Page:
Notes: This is the conclusion to my “Things You Said” series. (It is on Ao3 or you can type “things you said” into the search on my blog.) It doesn’t matter what order you read the others in, only that this one comes last. Thank you to everyone who sent prompts.
It’s Mulder’s idea to find a motel to stop at before they go
visit Billy Miles. Scully has been
clenching her jaw for twenty minutes, trying not to let her teeth clack its demands. But he pulls into a
lot with a vacancy sign anyway, points out a rickety sign promising laundry
machines. He smiles and sighs as if his luck is
finally turning around.
The night manager’s shift is ending and they have trouble
explaining that they only want the room for the remainder of the previous night. The sun is stirring and stumbling through the
thick Venetian blinds of the all-beige office, insisting that night no longer
exists, cannot be paid for.
“We only need one room, just for a couple hours,” Mulder
explains and the manager raises his eyebrows.
It’s not that kind of place, his expression says, but they all know it
“To nap and clean up,” she says quickly, nearly blushing hot enough
to dry her hair. She wants to
tell the guy two rooms, she wants to pull out her badge and tell the whole story of how she came to find herself beside this lovable lunatic, chasing
down alien abductees.
Mulder opens the door to their room and tells her she can have
the shower first. She gathers her
things, feels his eyes on her, his gaze as wet as the rain in her hair. She figures his staring is the habit of a
loner, a product of his attention to detail, the cause and result of a photographic memory. Nonetheless, it feels personal, humbles and
emboldens her at once.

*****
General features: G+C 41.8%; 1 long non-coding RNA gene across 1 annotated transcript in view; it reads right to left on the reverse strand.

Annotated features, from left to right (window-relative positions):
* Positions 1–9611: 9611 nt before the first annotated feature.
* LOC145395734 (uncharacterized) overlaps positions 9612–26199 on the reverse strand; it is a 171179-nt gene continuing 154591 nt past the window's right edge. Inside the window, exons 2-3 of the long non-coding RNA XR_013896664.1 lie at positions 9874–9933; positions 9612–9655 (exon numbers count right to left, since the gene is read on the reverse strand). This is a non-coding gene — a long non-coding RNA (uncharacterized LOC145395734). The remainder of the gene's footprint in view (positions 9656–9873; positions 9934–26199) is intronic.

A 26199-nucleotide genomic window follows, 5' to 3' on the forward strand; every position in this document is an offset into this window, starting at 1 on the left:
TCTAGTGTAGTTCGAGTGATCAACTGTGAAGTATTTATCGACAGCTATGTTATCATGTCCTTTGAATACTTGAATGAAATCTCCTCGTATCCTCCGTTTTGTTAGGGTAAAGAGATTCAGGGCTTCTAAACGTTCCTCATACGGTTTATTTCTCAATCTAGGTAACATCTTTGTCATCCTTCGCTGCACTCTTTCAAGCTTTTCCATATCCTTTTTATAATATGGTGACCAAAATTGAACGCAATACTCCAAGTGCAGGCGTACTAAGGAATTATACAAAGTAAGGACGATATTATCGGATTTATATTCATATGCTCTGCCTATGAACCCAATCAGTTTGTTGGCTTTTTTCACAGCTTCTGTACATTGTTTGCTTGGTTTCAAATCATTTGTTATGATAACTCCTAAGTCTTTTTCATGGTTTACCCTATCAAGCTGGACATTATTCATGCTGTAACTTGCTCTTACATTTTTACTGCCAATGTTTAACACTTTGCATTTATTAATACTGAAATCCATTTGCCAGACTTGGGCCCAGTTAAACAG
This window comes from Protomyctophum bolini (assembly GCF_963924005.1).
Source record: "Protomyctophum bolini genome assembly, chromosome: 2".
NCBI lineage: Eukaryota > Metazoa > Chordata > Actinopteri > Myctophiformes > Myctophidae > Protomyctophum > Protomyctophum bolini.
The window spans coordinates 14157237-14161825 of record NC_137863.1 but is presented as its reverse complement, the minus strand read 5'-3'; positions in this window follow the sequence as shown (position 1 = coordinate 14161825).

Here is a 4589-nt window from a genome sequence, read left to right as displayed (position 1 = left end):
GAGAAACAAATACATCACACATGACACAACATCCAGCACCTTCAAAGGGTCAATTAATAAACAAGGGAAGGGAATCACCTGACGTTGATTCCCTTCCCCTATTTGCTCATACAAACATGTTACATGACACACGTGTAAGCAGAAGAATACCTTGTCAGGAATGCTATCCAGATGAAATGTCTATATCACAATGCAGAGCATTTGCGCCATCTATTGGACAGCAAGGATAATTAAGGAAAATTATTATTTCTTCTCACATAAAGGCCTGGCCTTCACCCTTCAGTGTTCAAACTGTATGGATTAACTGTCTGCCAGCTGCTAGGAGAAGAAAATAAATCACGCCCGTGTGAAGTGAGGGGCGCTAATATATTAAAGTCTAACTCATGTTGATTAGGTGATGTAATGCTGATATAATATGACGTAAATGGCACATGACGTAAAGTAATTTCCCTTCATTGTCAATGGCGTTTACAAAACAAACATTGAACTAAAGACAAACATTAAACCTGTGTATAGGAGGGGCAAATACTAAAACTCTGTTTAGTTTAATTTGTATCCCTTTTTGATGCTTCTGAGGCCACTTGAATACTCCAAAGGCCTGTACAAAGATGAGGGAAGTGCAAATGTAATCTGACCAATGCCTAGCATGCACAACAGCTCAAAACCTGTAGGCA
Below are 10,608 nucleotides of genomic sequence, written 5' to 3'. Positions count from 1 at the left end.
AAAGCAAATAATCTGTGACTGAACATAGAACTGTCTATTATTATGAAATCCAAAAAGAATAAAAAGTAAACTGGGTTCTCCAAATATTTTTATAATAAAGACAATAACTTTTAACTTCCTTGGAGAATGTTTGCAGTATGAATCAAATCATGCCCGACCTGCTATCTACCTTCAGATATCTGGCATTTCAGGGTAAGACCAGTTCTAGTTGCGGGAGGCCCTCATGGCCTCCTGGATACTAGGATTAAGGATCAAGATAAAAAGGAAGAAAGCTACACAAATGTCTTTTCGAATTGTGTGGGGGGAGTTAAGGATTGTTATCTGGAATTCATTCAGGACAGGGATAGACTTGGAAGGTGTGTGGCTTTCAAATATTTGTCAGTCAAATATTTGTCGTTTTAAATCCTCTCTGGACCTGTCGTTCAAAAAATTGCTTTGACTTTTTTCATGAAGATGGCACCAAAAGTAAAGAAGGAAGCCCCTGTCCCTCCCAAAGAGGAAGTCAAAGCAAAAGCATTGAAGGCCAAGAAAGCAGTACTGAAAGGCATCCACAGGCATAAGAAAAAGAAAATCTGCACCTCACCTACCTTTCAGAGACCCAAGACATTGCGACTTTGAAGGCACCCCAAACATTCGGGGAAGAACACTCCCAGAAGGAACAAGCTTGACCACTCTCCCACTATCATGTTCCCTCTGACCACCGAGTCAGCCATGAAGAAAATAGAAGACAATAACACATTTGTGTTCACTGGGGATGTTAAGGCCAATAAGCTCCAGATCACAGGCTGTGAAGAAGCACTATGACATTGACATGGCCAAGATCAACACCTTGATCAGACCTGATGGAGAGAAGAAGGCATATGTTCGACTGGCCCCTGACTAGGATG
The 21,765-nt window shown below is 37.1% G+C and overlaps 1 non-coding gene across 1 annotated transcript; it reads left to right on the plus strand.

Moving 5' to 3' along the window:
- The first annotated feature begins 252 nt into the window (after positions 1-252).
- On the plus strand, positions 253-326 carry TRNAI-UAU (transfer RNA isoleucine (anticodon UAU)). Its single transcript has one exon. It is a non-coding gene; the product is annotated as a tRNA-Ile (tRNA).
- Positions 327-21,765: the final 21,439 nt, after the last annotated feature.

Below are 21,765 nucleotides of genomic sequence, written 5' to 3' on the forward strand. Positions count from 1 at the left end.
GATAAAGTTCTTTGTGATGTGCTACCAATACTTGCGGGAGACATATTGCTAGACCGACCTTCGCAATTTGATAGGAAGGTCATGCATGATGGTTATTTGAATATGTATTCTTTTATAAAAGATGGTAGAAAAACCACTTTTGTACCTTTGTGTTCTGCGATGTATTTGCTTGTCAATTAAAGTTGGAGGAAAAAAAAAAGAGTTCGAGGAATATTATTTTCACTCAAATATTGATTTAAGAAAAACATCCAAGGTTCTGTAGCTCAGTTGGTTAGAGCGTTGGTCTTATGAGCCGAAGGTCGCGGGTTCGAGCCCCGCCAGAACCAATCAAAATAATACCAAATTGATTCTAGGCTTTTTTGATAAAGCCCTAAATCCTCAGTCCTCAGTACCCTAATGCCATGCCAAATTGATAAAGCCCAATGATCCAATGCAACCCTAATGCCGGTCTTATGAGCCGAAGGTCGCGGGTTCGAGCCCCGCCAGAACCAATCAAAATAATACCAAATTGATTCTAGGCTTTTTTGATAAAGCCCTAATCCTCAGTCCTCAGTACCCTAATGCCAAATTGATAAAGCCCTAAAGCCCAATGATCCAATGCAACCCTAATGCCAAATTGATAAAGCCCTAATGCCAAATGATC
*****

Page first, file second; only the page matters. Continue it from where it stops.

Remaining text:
“Hand me your clothes when you get them off so I can get
them in the washing machine.” She strips
behind the flint-thin door and balls everything up in her forearm. The fabric holds so much water she might as well be rolling a bowling ball through the crack in the door. She’s showing him only her face and one bare
shoulder but he levels that stare as if she’s showing him everything. She fidgets, wants to either yell at him or invite him in.
“Don’t rush,” is all he says. “I’ll call over in twenty minutes when the
morning manager takes over and ask for a late checkout.”
He flaunts everything she believes to be true of the world –
that there is nothing science cannot explain, that sharing a bed with a man you
find attractive means sex, that checkout times are impenetrable tenets of the
“Is that a thing?
They do that?”
“Of course,” he says.
“Haven’t you ever asked for a late checkout?”
“Never needed one.”
“You haven’t really lived until you’ve asked for a late
checkout,” he jokes with a hint of self-deprecation, perhaps his way of apologizing for
the fire, the storm, for everything. But
when she steps under the scalding hot water and feels her stomach jump, her
bones tingle, she thinks the lovable lunatic just might be right.